DETROIT (AFP) – A New York federal judge has rejected Elon Musk’s request to overturn a settlement with securities regulators over 2018 tweets that claimed he had the funding to take Tesla private.
On Wednesday, Judge Lewis Lehman also dismissed a request to strike a subpoena from Musk seeking information about possible violations of his settlement with the US Securities and Exchange Commission.
Musk had asked the court to dismiss the settlement, which required approval from Tesla’s attorney for his tweets before they were posted. The Securities and Exchange Commission is investigating whether the Tesla CEO violated the settlement with tweets last November asking Twitter followers if he should sell 10% of his Tesla stock.
The whole dispute stems from the October 2018 settlement with the Securities and Exchange Commission in which Musk and Tesla each agreed to pay $20 million in civil penalties over Musk’s tweets about obtaining “secured financing” for a Tesla acquisition at $420 per share.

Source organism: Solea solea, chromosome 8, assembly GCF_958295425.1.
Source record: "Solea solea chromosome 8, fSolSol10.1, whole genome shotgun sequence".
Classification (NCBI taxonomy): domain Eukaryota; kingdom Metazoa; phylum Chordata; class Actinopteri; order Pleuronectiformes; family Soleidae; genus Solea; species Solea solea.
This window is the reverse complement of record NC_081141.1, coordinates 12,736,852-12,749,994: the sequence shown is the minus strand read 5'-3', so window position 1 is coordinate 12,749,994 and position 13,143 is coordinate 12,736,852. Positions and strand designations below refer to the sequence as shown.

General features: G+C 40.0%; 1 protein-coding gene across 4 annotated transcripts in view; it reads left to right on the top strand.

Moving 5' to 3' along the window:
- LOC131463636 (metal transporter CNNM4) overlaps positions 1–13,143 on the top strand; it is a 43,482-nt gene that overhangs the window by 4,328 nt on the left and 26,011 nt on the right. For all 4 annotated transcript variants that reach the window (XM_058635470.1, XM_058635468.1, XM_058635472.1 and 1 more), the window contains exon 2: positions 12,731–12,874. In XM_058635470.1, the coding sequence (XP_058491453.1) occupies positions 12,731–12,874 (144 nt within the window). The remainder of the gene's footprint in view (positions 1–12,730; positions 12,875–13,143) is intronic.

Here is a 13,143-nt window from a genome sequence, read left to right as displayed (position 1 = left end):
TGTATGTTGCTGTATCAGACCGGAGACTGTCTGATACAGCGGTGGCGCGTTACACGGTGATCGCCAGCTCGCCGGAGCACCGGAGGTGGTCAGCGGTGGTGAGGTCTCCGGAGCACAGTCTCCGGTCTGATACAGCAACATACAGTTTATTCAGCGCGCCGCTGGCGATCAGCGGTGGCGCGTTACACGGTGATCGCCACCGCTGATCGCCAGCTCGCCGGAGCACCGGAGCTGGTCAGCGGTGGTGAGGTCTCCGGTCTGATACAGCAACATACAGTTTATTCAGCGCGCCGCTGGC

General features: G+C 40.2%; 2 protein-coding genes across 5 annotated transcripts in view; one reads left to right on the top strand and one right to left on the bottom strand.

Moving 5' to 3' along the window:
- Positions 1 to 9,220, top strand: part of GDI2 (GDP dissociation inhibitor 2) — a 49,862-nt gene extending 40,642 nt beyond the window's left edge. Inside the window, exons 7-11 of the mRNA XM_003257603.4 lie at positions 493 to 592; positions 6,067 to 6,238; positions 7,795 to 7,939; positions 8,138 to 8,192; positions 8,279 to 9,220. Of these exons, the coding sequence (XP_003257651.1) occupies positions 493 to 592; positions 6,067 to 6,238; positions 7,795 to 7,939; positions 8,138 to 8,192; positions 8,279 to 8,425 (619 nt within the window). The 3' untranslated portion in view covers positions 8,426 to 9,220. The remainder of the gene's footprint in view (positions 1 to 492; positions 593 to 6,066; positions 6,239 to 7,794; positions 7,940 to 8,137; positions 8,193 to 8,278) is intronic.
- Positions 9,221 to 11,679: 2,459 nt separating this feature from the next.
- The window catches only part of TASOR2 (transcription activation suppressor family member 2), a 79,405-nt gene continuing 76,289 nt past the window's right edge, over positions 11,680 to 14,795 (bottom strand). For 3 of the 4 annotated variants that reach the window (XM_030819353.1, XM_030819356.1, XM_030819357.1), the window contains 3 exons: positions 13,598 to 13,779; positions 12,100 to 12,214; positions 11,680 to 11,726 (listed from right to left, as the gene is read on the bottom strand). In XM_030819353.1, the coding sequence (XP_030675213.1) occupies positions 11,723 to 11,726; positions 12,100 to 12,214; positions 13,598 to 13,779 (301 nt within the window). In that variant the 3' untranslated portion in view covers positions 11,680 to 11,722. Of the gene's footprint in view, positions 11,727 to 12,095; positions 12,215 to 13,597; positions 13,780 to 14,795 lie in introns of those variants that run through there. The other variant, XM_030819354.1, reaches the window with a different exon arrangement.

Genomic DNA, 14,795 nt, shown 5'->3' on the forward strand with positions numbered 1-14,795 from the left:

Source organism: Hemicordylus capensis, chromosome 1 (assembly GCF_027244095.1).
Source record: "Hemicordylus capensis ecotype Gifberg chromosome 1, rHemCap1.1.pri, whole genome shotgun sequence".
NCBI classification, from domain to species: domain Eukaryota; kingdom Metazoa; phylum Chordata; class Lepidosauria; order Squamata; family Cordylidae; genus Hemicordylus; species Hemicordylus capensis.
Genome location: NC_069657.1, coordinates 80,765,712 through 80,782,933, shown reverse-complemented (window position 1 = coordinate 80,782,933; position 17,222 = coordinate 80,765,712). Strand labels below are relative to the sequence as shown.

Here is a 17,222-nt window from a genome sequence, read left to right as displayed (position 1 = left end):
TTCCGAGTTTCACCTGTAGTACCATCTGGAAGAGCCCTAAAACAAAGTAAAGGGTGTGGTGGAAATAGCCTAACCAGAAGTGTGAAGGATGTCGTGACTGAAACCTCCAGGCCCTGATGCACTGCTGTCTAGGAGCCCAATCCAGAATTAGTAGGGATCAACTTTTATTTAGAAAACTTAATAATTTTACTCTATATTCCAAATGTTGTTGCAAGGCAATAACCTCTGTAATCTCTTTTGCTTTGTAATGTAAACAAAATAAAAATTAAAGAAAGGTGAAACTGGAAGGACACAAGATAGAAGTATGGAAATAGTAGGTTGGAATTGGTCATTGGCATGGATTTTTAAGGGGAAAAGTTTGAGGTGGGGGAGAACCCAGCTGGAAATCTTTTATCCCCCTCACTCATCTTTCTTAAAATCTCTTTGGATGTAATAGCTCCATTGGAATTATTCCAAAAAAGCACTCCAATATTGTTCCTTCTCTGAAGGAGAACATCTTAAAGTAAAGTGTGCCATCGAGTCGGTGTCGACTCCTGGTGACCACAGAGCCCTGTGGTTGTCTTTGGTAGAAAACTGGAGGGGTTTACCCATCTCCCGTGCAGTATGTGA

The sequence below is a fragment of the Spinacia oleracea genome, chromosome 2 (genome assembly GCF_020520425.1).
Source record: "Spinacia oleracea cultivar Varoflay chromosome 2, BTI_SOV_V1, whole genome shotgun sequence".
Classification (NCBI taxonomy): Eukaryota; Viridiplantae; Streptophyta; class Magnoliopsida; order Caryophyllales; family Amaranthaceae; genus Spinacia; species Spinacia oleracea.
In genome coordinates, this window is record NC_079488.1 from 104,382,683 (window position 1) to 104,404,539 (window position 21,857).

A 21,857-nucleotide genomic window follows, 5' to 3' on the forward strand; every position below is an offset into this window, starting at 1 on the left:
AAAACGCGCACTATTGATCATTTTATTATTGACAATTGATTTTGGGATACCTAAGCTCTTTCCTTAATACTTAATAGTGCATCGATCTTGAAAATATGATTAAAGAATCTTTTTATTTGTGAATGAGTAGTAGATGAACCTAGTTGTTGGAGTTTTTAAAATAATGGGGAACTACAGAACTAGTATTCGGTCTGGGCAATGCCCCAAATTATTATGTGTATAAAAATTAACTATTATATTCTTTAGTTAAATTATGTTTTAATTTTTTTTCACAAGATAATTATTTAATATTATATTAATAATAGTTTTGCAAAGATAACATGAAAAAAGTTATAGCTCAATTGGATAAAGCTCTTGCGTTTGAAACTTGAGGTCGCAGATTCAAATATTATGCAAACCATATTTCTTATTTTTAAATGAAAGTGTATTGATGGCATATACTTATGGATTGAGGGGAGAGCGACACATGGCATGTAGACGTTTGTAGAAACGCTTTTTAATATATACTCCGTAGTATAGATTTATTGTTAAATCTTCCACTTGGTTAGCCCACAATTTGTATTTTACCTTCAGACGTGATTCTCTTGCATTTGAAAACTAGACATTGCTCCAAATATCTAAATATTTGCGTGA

Funding was far from closing, and the electric car company remained public, but Tesla’s stock price jumped. The settlement outlined changes to governance, including the removal of Musk as chairman of the board, as well as pre-approval of his tweets.
Musk’s attorney, Alex Spiro, asserted that the Securities and Exchange Commission is using the settlement and “unlimited resources” to smooth over Musk’s rhetoric. She says Musk signed the settlement when Tesla was a less mature company and the SEC’s action threatened the company’s financing.
He also claimed that the SEC’s subpoena is illegal, and that the agency could not take action on Musk’s tweets without court permission.
But in a 22-page judgment, Lehman wrote that Musk’s claim that economic coercion made him sign the settlement was “completely unconvincing.”
Even if Musk was concerned that litigating with the Securities and Exchange Commission would damage Tesla financially, Lehman wrote, “this does not establish him to exit the judgment that he voluntarily signed.”
The judge also said that the argument that the Securities and Exchange Commission had used the settlement order to harass Musk and initiate investigations was “unfounded.”
“It was hard for Musk to believe that by the time he entered the ordinance (the settlement) he would have been immune to non-public SEC investigations,” Lyman wrote. “It’s no surprise that when Musk tweeted that he was considering selling 10% of his interest in Tesla… the Securities and Exchange Commission had a few questions.”
A message was left on Wednesday asking for comment from Spiro on whether Musk would appeal the Lyman order.
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